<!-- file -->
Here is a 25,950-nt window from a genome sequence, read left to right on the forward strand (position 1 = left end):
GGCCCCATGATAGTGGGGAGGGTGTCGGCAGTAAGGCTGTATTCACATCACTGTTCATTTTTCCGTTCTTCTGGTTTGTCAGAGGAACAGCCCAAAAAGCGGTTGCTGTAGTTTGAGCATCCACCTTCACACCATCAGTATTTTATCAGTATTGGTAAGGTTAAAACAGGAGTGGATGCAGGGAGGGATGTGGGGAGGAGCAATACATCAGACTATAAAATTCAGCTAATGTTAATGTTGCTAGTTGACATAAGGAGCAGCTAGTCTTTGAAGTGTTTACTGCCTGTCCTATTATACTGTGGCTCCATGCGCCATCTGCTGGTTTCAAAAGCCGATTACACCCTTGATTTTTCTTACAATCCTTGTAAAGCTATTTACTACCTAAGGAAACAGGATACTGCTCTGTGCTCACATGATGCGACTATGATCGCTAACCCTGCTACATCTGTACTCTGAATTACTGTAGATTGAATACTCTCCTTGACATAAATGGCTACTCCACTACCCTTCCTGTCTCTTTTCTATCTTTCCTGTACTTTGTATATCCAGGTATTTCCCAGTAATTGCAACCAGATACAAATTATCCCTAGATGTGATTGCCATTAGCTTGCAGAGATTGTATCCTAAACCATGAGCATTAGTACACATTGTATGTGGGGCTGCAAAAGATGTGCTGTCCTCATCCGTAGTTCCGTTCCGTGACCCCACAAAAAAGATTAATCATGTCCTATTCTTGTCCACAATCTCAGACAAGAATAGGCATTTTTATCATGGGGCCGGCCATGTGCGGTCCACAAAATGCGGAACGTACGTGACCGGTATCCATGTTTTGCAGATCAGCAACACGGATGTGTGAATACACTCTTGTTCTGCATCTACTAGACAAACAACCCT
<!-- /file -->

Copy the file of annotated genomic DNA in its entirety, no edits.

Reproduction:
Here is a 25,950-nt window from a genome sequence, read left to right on the forward strand (position 1 = left end):
GGCCCCATGATAGTGGGGAGGGTGTCGGCAGTAAGGCTGTATTCACATCACTGTTCATTTTTCCGTTCTTCTGGTTTGTCAGAGGAACAGCCCAAAAAGCGGTTGCTGTAGTTTGAGCATCCACCTTCACACCATCAGTATTTTATCAGTATTGGTAAGGTTAAAACAGGAGTGGATGCAGGGAGGGATGTGGGGAGGAGCAATACATCAGACTATAAAATTCAGCTAATGTTAATGTTGCTAGTTGACATAAGGAGCAGCTAGTCTTTGAAGTGTTTACTGCCTGTCCTATTATACTGTGGCTCCATGCGCCATCTGCTGGTTTCAAAAGCCGATTACACCCTTGATTTTTCTTACAATCCTTGTAAAGCTATTTACTACCTAAGGAAACAGGATACTGCTCTGTGCTCACATGATGCGACTATGATCGCTAACCCTGCTACATCTGTACTCTGAATTACTGTAGATTGAATACTCTCCTTGACATAAATGGCTACTCCACTACCCTTCCTGTCTCTTTTCTATCTTTCCTGTACTTTGTATATCCAGGTATTTCCCAGTAATTGCAACCAGATACAAATTATCCCTAGATGTGATTGCCATTAGCTTGCAGAGATTGTATCCTAAACCATGAGCATTAGTACACATTGTATGTGGGGCTGCAAAAGATGTGCTGTCCTCATCCGTAGTTCCGTTCCGTGACCCCACAAAAAAGATTAATCATGTCCTATTCTTGTCCACAATCTCAGACAAGAATAGGCATTTTTATCATGGGGCCGGCCATGTGCGGTCCACAAAATGCGGAACGTACGTGACCGGTATCCATGTTTTGCAGATCAGCAACACGGATGTGTGAATACACTCTTGTTCTGCATCTACTAGACAAACAACCCT